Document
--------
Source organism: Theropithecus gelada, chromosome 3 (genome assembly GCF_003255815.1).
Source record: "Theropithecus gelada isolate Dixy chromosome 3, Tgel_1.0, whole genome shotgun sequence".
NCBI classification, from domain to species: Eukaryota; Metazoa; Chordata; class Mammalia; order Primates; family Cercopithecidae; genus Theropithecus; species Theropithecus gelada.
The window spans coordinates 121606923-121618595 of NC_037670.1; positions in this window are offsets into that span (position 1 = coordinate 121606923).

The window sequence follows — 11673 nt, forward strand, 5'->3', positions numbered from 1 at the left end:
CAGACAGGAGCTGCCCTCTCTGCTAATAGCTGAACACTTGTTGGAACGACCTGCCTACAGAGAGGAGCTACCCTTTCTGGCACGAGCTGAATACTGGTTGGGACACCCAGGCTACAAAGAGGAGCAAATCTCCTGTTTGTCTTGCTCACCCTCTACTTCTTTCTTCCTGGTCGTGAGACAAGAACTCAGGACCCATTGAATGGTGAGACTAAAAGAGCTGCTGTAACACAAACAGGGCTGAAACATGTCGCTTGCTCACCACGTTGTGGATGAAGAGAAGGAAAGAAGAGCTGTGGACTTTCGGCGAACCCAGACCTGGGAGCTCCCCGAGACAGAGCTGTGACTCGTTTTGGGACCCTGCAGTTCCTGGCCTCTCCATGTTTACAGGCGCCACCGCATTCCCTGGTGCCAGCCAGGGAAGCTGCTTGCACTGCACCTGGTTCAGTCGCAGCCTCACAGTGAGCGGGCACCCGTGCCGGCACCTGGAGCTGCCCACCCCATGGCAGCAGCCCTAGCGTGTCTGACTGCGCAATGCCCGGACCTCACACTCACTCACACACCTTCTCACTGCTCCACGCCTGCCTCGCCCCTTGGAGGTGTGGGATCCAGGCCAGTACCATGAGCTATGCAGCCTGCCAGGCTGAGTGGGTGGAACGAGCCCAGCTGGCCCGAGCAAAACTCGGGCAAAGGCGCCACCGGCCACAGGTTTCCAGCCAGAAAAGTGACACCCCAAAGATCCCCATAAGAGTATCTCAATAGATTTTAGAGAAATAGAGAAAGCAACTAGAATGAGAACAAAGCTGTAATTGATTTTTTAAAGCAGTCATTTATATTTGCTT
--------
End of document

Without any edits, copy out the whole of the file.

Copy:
Source organism: Theropithecus gelada, chromosome 3 (genome assembly GCF_003255815.1).
Source record: "Theropithecus gelada isolate Dixy chromosome 3, Tgel_1.0, whole genome shotgun sequence".
NCBI classification, from domain to species: Eukaryota; Metazoa; Chordata; class Mammalia; order Primates; family Cercopithecidae; genus Theropithecus; species Theropithecus gelada.
The window spans coordinates 121606923-121618595 of NC_037670.1; positions in this window are offsets into that span (position 1 = coordinate 121606923).

The window sequence follows — 11673 nt, forward strand, 5'->3', positions numbered from 1 at the left end:
CAGACAGGAGCTGCCCTCTCTGCTAATAGCTGAACACTTGTTGGAACGACCTGCCTACAGAGAGGAGCTACCCTTTCTGGCACGAGCTGAATACTGGTTGGGACACCCAGGCTACAAAGAGGAGCAAATCTCCTGTTTGTCTTGCTCACCCTCTACTTCTTTCTTCCTGGTCGTGAGACAAGAACTCAGGACCCATTGAATGGTGAGACTAAAAGAGCTGCTGTAACACAAACAGGGCTGAAACATGTCGCTTGCTCACCACGTTGTGGATGAAGAGAAGGAAAGAAGAGCTGTGGACTTTCGGCGAACCCAGACCTGGGAGCTCCCCGAGACAGAGCTGTGACTCGTTTTGGGACCCTGCAGTTCCTGGCCTCTCCATGTTTACAGGCGCCACCGCATTCCCTGGTGCCAGCCAGGGAAGCTGCTTGCACTGCACCTGGTTCAGTCGCAGCCTCACAGTGAGCGGGCACCCGTGCCGGCACCTGGAGCTGCCCACCCCATGGCAGCAGCCCTAGCGTGTCTGACTGCGCAATGCCCGGACCTCACACTCACTCACACACCTTCTCACTGCTCCACGCCTGCCTCGCCCCTTGGAGGTGTGGGATCCAGGCCAGTACCATGAGCTATGCAGCCTGCCAGGCTGAGTGGGTGGAACGAGCCCAGCTGGCCCGAGCAAAACTCGGGCAAAGGCGCCACCGGCCACAGGTTTCCAGCCAGAAAAGTGACACCCCAAAGATCCCCATAAGAGTATCTCAATAGATTTTAGAGAAATAGAGAAAGCAACTAGAATGAGAACAAAGCTGTAATTGATTTTTTAAAGCAGTCATTTATATTTGCTT